Everyone at Savile Road has spent some time on an Aethos and we all agree that this bike truly exhibits a uniquely dynamic ride quality. The chassis is noticeably stiff under power, and at well under a kilo for a frameset it races up gradients as if it were being winched. At the same time, the frame has a tranquil feel to it and isolates the rider from unpleasant road vibrations in a way that beckons you to ride longer and longer despite its racy geometry. Handling inputs are near instantaneous, as if the bike were paired to the rider by something akin to the Tesla Neuralink, yet it remains composed at speed like no bike this light has any business doing. I’ve ridden mine all over the double-digit grades and worn-out pavement of the Rensselaer Plateau during the past six months and haven’t found it lacking in any regard. With no loud colors and hardly any branding to speak of, this isn't a bike that shouts at the rider and passers by just how high performance it really is. But if you know where to look, the magic is hidden in plain sight.


Peter Denk, Aethos lead engineer and carbon fiber savant developed a new theory while designing the bike: that shape, rather than mass or size is the primary variable in determining the ride characteristics of a frame. Carbon fiber offers nearly endless possibilities when it comes to tube shape, but until now designers have mostly treated it like alloy, with larger diameter tubes and more material being the go-to methods for increasing stiffness. Notably absent on the Aethos are the oversized downtube and bottom bracket areas we've become accustomed to. Instead, it employs subtle conical sections in the tubes to finetune frame stiffness. This provides not only the staccato acceleration and handling characteristics that carbon fiber frames are coveted for, but also a more balanced, stable and predictable transfer of these forces throughout the frame. It also allows for the removal of additional stiffness layers, resulting in the lightest production disc-brake frame on the market. This seemingly unremarkable design is quietly the most technically advanced bike that Specialized has ever produced.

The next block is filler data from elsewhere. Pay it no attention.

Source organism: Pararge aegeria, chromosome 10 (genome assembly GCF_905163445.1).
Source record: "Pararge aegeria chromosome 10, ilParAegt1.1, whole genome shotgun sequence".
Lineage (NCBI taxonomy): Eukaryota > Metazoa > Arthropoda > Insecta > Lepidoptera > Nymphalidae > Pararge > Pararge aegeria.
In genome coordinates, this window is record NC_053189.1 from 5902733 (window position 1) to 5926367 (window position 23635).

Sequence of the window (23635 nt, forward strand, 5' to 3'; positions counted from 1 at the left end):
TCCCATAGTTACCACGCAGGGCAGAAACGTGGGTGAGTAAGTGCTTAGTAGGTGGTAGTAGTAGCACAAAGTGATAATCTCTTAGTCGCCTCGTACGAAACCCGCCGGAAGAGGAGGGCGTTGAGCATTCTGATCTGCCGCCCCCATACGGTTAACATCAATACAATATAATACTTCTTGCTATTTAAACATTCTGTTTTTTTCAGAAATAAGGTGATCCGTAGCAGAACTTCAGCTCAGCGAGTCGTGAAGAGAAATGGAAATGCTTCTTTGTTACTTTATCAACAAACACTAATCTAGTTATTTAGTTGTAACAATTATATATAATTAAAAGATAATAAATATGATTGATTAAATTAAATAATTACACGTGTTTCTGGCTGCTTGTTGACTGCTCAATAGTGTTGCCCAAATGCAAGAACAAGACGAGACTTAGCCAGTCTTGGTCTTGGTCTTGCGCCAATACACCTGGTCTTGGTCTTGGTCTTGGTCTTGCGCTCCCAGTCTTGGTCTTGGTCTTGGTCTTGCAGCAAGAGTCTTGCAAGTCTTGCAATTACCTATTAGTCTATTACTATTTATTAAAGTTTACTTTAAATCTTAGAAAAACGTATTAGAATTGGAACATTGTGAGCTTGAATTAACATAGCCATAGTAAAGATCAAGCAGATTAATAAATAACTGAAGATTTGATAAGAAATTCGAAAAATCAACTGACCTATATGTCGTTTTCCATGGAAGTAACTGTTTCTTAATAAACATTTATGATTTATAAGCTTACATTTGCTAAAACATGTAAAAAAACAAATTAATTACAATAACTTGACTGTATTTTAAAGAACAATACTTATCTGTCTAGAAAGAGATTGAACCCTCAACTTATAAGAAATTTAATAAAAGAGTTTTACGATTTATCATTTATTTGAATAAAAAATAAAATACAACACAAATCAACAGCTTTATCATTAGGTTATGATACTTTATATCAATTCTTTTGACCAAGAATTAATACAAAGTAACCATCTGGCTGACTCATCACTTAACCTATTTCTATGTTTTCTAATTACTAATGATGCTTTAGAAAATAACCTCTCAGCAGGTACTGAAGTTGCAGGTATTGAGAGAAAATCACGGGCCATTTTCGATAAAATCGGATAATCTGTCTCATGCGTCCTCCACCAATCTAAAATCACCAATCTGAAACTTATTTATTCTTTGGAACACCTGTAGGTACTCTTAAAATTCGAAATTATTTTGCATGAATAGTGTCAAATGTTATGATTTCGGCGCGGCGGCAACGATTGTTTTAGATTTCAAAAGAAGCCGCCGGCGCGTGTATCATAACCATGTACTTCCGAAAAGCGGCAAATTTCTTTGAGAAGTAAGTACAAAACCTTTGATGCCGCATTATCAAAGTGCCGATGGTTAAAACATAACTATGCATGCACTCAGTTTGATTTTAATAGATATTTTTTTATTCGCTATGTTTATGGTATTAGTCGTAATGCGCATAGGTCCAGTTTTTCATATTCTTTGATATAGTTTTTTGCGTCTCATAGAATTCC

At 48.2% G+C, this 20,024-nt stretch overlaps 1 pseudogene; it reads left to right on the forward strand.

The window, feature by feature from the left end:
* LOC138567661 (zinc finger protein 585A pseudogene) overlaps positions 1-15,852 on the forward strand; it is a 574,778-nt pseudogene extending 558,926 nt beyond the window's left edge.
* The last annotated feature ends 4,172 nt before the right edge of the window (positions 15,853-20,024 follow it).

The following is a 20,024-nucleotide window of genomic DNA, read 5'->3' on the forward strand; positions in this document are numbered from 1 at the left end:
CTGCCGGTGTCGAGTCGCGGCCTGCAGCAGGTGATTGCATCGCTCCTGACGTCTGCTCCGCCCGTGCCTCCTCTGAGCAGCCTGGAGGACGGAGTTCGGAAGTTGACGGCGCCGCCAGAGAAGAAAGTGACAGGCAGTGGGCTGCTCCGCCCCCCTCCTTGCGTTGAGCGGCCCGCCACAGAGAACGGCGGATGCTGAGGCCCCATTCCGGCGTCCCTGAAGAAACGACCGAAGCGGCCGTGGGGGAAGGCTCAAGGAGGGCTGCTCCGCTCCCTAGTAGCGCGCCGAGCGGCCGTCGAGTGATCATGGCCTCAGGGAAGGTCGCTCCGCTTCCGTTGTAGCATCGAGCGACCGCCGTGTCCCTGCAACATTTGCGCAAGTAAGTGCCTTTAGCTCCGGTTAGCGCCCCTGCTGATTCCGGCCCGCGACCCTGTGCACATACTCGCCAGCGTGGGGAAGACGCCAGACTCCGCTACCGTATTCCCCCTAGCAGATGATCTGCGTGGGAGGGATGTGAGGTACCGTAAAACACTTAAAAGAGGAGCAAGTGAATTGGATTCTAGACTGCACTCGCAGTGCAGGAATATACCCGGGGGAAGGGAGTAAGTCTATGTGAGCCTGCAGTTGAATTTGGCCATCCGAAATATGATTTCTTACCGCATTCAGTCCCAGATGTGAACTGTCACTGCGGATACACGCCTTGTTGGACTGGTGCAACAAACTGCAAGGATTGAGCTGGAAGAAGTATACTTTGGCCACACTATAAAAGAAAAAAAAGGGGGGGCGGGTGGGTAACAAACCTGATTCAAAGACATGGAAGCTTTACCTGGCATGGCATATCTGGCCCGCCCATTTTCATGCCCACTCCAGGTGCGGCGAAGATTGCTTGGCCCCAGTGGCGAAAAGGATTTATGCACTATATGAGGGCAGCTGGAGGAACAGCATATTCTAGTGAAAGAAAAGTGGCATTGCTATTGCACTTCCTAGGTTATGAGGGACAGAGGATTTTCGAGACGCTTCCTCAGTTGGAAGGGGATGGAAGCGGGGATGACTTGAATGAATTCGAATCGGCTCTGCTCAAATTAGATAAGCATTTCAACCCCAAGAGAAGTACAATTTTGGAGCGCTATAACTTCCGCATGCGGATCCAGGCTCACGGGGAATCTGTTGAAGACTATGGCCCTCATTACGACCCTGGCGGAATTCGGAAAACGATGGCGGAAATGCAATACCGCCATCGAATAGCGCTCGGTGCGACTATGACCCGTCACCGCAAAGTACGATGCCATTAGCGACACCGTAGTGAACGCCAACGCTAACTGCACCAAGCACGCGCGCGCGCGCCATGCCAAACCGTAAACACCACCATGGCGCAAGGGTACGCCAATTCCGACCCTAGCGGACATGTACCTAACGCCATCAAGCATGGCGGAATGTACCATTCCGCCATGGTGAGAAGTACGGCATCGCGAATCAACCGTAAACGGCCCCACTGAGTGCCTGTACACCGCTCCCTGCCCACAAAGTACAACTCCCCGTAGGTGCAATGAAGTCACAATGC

Danto predicted that the art market, so reliant on perceived historical importance as a selling point, would require an "unending illusion of novelty" in order to sell recycled and repackaged aesthetics in lieu of the something genuinely new and significant, and admittedly we've seen this before in the cycling industry. Some product releases have felt a bit like Marcel Duchamp exhibiting a urinal as artwork, and all of the sub-niches within the industry invoke what Danto coined the post-historical period. "Of course, there will go on being art-making," he wrote, "But art-makers, living in what I like to call the post-historical period of art, will bring into existence works which lack the historical importance or meaning we have for a long time come to expect. The story comes to an end, but not the characters, who live on, happily ever after doing whatever they do in their post-narrational insignificance". 

The Aethos, to me, is a tangible refutation to the idea that the grand narrative of progression--one movement reacting to another--has come to an end. As aerodynamics, cockpit integration, and speed at any cost became the definitive ethos of bicycle design, Specialized recognized the opportunity for a new movement: a high-performance bike for regular riders. One measured not by its drag coefficient or race palmares but by its capability and ride quality. Something unrelentingly modern, but unembellished--superlative, but simply for the sake of enjoyed. So is the Aethos the death of art? I think it's more of a Renaissance.